By: Mark Glennon*

Pity the average citizen trying to understand any of this based on what politicians say.

From national news sources like Reuters to local media like the the Rock River Times, a big story last week was that $1 billion in late payment fees paid by Illinois were due to the budget impasse. “STUNNING the state’s lack of a budget for two years has meant $1 billion in interest penalties,” wrote Politico, and that bold type was theirs. You can find many other headlines and stories to the same effect.

Trouble is, there’s little if any truth to it, unless you conflate the budget with a special bond issue that merely swapped one debt for another. During the impasse, bills got paid late simply because we were spending more than we were bring in, just as we did before the impasse and just as we are now.

Didn’t the bill backlog drop a lot after the budget passed in July? Yes, but that’s attributable to borrowing to pay off the bills, not the budget. Neither that borrowing nor the $5 billion per year tax increase have been enough, which I’ll come back to.

The stories were prompted by a report released Monday by Illinois Comptroller Susanna Mendoza. She actually only said the late penalties were “primarily caused” by the budget impasse. She’s been regularly blaming the budget impasse on Governor Rauner. That’s a theme among Illinois Democrats — the impasse was his fault and the impasse is what broke the state.

I asked Mendoza’s office for comment and to elaborate on her claim but I got no response. They just sent a copy of her press release. Aside from being energetic and charismatic, Mendoza is clever. She was smart enough to know many stenographers working as reporters would repeat her claim with no thought or investigation — and exaggerate it.

I suppose you could say the bond sale was part of the budget because it was in the same legislative package, so Mendoza is sort of correct in a sense. But it’s just not right to claim that want of special authority to issue a very unusual bond, that just traded debt for debt, was part of the budget impasse.

The sad part, that’s not going away and should have been the story, is that the problem of unpaid bills and late payment fees wasn’t fixed by either the bond sale to pay them off, the budget or the recent tax increase.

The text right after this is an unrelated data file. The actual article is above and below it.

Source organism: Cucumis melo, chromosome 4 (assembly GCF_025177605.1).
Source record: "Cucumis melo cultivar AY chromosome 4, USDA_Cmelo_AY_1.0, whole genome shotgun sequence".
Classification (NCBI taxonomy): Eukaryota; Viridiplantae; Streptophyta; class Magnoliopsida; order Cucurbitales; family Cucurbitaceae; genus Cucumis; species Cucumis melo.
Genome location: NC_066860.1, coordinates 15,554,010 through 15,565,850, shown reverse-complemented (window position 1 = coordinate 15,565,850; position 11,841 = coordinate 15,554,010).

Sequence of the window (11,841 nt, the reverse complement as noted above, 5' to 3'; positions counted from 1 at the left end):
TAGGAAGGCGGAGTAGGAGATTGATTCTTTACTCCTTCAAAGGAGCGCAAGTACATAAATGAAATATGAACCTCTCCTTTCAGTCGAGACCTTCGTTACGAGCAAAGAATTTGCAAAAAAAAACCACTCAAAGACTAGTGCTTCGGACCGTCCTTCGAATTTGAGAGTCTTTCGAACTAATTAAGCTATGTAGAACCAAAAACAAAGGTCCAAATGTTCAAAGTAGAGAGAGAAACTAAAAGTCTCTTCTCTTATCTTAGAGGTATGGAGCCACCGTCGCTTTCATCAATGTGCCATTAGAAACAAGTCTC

As of Friday, the backlog stood at about $8.5 billion. That’s a reduction of $8.2 billion from its record high last year, but that reduction is less than the bond issue yielded for the back bills, because new bills are still being added. The bond sale, a one-credit-card-to-another trick, got $8.7 billion (including resulting matched payments by the federal government) applied against the bill backlog and put $6 billion onto the backs of our kids to pay.

So, that means there’s nothing to show for the $5 billion per year tax increase, right?

Um, well, uh….

Right, as to the bill backlog. Borrowing accounts for the entire reduction in the backlog. The additional tax money went elsewhere.

It’s really pretty simple. We continue to spend more than we have. Neither borrowing nor the tax increase fixed much so we’re going deeper into the abyss. At current rates the budget for the year starting July will be unbalanced by $3 billion. By the way, it’s far worse than indicated by the budget or the bill backlog for reasons we explained here.

-*Mark Glennon is founder of Wirepoints. Opinions expressed are his own.

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2 years ago

Mark- This archaic law of the state paying 1% per month after the first 90 days dates back to the early 80’s when the prime rate was 18% so paying 12% per year seemed reasonable at that time. This law was never adjusted to any measure of inflation-same as the 3% compounding on pensions (3% no matter what) The prime rate today is 4.5% and if you take 2/3rds of that the late fees should be 3% per year which is at least 3-4 times the rate you get in a money market account. If someone could check to see… Read more »

2 years ago
Reply to  Fred

Exactly. Vendors aren’t getting 12% on their money from any other investment, so they happily supply the State, while grumbling in public about it.